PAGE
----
2. Beef up your online reputation – if someone were to google you, what would they find? Are your reviews plentiful?  Is your online presence up to date?  Is your social media updated and engaging?   If I googled ‘Dentist your town’, would you even come up?  The internet is how people make decisions.  Even referrals – if your patient Suzie tells her neighbor Jane about you, Jane is likely to go home and google you to get more information- ie: phone number, location, see what you look like etc. Would their findings reinforce or contradict Suzie’s endorsement?  I’m not necessarily talking about SEO – yes, that’s a factor, but even optimizing your website won’t do any good if your driving people to something boring or negative.
  3. Provide an exceptional, relationship-based experience. I recently switched pharmacies.  Over the last 4 months, we’ve had illnesses, surgery, injuries, etc in our family that have required us to visit the pharmacy about 1-2 times/week.  This pharmacy happens to be in the grocery store 2 blocks from my home – not counting the pharmacy visits, I’m there a couple of times/week, and often walk right by the pharmacy counter while shopping for groceries.  It’s safe to say that my face is pretty familiar.  The Starbucks barista and I are on a first-name basis – just as I am with several of the cashiers.  Then there’s the pharmacy – THE SAME GUY is there 95% of the time.  One day I dropped my rx off, grabbed a few items and returned 10 minutes later to pick it up and pay.  Here’s how I was greeted – (head down looking at computer with hands on keyboard), ‘Name, please?’  Are you kidding me?   And yes, he’s the same guy that took my rx just 10 minutes earlier.  Then one night I had to go to Walgreens late to get a prescription filled after my grocery store pharmacy was already closed.  My very first time to drop off a prescription there and I was thanked… by name.  When I returned to the counter a few minutes later to retrieve my prescription, I was greeted… by name.  ‘Mrs. Drewery, we have your prescription ready!’  and after paying, ‘Thank you for coming in! Are there any other prescriptions we can help you with? If you have any that you’d like to transfer over, we’d be happy to take care of that for you – oh, and just to show our thanks, you’ll receive a $10 gift card for each RX transferred’.  Well, yeah!  Deal done. How are you even different from Comfort Dental?  And don’t even say, ‘we provide a warm, caring environment’.  Do you spend just as much time on relationships as you do teeth?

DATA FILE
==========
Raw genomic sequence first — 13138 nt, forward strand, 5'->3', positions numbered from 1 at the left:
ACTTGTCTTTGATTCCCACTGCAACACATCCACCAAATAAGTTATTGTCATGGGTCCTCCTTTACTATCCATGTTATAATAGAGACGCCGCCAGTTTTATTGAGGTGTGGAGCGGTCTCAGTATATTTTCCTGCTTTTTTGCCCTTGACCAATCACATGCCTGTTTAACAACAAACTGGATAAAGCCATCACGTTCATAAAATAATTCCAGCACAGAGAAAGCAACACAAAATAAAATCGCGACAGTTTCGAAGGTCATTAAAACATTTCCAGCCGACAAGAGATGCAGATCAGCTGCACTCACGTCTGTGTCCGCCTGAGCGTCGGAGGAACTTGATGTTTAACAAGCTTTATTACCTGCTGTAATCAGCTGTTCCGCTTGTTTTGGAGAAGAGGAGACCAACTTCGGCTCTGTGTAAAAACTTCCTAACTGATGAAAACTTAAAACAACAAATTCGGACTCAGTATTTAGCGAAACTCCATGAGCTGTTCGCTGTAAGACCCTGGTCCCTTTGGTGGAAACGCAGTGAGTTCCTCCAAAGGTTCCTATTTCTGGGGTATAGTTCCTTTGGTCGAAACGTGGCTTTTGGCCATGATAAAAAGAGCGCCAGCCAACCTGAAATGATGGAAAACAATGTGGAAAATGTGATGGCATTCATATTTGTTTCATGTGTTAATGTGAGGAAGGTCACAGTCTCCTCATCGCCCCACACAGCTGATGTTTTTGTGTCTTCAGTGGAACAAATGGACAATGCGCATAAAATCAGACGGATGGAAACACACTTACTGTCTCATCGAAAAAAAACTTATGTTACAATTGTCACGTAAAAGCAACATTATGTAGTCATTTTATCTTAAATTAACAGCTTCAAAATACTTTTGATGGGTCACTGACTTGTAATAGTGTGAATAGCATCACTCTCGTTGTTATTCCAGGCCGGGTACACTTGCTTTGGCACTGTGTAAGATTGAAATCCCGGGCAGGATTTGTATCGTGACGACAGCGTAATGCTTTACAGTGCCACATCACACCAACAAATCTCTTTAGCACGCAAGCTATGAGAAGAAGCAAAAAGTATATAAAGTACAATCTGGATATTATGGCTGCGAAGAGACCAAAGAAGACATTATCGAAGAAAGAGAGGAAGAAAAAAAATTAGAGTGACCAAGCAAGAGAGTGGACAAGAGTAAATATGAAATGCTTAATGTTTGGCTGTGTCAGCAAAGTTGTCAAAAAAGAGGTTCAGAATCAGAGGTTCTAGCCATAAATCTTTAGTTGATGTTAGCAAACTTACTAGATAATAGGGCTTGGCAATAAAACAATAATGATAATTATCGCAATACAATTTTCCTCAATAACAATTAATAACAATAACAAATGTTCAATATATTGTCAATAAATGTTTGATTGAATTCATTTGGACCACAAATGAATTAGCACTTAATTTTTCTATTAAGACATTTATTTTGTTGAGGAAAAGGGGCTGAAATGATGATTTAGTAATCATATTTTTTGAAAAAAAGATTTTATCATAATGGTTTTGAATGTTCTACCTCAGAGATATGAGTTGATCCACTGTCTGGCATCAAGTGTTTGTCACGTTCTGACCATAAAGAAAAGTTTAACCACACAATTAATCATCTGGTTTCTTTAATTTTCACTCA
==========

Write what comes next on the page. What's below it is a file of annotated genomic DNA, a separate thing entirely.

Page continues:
Are you ready to make some changes in order to regain your freedom?  

I know the Scheduling Institute probably isn’t the best reference here, but one thing I learned from Jay is that you can either live by Faith or by Fear.  He recommended living by Faith.  Of course, where the scheduling institute is concerned, living by faith basically amounted to “have faith and give us a lot of money and we’ll help you do better.”  

 Looking back now, I realize that at that point I should have hired the Brady group.  I didn’t know about you guys and I went with the Scheduling Institute instead, which taught me a few things but ultimately the math didn’t work out with them (as you know).

 If I had hired the Brady Group, you guys would have coached and encouraged me to get out of some PPO’s and I probably would have been less busy and much happier.  Instead, I hired more staff, signed up for more insurances and started spending very heavily on marketing.  We all know how that turned out.

You guys are great to work with, too!  You are always SO responsive – I feel like I can get a response from you pretty much any time day or night.  Even text messages occasionally in the evenings…that’s customer service you can’t get anywhere else.  And I can’t tell you how much I appreciate that . 



One month later, we received this note from Dr. Craig –

 Thanks to our ‘new’ new patient experience, we are having some very successful planning appointments!

Screen Shot 2016-02-04 at 1.33.12 PMIt feels so good to help this patient get what he wants.  If I had treatment planned him the “old way” that I was used to (chairside diagnosis, patching things up and putting him on the “crown-a-year club”) then we would have never really gotten him the result he wanted, and he would have probably spent a lot more money over the next 30 or 40 years.  I love this concept of giving patients what they want instead of what we think they need or think they ought to have!